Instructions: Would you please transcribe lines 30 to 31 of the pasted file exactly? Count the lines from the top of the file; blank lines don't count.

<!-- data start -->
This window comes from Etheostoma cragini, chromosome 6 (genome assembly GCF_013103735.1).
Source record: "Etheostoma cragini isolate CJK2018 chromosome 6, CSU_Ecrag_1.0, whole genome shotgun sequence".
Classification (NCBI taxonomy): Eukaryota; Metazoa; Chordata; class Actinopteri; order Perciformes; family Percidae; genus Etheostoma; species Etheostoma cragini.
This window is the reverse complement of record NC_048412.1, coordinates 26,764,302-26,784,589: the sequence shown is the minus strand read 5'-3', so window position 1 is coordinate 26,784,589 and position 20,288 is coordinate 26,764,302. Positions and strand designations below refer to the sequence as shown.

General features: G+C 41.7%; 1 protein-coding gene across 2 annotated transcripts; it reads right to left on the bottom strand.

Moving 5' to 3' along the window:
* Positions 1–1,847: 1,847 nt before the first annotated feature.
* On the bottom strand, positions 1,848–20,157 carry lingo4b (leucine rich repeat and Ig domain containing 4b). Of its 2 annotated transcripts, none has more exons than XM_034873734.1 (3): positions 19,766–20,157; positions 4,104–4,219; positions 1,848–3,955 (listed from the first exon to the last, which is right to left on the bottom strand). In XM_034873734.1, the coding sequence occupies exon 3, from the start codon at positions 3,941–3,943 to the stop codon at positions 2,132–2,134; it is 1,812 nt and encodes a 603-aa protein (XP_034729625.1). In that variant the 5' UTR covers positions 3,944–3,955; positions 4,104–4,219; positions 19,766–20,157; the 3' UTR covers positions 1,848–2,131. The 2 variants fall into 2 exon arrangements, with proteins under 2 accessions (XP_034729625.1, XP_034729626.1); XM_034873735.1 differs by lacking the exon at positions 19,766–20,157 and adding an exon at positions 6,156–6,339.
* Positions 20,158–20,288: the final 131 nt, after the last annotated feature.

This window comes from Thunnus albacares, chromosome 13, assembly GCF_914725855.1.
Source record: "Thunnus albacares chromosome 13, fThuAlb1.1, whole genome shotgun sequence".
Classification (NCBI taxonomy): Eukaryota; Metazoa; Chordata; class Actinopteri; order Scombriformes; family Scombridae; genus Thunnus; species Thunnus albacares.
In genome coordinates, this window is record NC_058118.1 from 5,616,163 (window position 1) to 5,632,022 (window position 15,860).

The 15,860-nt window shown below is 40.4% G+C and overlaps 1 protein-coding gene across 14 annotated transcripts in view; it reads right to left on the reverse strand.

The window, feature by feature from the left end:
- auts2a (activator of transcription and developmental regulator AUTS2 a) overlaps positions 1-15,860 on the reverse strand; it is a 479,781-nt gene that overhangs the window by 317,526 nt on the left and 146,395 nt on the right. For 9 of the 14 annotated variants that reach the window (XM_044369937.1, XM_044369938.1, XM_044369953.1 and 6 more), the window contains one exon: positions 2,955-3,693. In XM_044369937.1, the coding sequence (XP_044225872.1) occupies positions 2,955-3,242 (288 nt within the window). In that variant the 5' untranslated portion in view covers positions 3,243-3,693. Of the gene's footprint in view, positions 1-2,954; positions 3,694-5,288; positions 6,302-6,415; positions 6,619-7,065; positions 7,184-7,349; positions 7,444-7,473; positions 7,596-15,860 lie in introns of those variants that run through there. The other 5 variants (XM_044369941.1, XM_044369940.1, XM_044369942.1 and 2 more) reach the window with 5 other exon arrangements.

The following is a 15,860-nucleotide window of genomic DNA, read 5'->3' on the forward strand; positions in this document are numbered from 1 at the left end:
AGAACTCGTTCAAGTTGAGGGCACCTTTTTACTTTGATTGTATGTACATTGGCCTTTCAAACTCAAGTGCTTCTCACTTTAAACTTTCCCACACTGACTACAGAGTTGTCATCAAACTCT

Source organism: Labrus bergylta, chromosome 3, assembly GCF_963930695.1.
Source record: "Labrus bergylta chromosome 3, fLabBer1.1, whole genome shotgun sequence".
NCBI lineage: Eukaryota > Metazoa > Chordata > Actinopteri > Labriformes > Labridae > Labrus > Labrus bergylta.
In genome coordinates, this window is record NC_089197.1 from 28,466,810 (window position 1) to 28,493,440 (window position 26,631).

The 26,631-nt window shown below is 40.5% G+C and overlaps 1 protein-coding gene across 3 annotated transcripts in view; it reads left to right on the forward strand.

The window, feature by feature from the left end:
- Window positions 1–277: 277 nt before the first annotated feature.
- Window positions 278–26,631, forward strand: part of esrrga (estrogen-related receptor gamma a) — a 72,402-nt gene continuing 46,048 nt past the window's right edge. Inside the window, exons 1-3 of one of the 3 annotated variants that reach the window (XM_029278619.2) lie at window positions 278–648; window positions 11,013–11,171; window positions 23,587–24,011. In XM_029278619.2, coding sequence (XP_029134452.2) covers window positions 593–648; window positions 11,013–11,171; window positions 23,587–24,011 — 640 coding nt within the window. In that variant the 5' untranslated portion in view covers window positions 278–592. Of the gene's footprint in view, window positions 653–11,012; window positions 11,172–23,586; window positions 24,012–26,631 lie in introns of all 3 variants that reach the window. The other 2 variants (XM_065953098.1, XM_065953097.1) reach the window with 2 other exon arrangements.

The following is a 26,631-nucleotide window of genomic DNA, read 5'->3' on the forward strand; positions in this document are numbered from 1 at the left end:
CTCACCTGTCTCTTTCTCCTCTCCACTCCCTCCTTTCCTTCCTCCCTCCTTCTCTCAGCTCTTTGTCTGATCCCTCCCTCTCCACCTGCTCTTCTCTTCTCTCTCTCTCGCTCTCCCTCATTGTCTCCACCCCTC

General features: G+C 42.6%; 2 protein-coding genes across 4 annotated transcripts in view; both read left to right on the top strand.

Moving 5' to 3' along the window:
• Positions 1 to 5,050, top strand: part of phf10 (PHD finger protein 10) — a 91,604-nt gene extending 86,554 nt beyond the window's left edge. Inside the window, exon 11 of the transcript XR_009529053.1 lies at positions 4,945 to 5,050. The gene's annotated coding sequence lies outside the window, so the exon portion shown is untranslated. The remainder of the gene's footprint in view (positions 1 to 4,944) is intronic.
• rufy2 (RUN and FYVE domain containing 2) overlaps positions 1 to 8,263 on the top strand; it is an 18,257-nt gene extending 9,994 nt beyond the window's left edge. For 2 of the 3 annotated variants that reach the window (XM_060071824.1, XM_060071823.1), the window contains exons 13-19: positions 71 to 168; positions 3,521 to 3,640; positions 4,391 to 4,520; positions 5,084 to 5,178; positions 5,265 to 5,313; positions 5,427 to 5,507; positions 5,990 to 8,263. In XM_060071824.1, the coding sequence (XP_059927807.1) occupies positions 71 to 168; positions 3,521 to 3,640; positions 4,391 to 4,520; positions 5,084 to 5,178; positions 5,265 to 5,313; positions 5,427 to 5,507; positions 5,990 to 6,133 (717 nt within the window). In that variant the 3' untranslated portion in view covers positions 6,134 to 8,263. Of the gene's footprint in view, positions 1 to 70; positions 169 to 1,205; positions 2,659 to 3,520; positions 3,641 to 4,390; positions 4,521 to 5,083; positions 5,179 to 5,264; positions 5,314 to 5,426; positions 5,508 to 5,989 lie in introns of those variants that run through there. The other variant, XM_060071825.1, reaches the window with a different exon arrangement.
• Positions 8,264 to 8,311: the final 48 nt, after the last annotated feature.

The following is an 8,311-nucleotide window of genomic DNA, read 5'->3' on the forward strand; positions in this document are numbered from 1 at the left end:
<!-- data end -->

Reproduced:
Moving 5' to 3' along the window:
• Positions 1 to 5,050, top strand: part of phf10 (PHD finger protein 10) — a 91,604-nt gene extending 86,554 nt beyond the window's left edge. Inside the window, exon 11 of the transcript XR_009529053.1 lies at positions 4,945 to 5,050. The gene's annotated coding sequence lies outside the window, so the exon portion shown is untranslated. The remainder of the gene's footprint in view (positions 1 to 4,944) is intronic.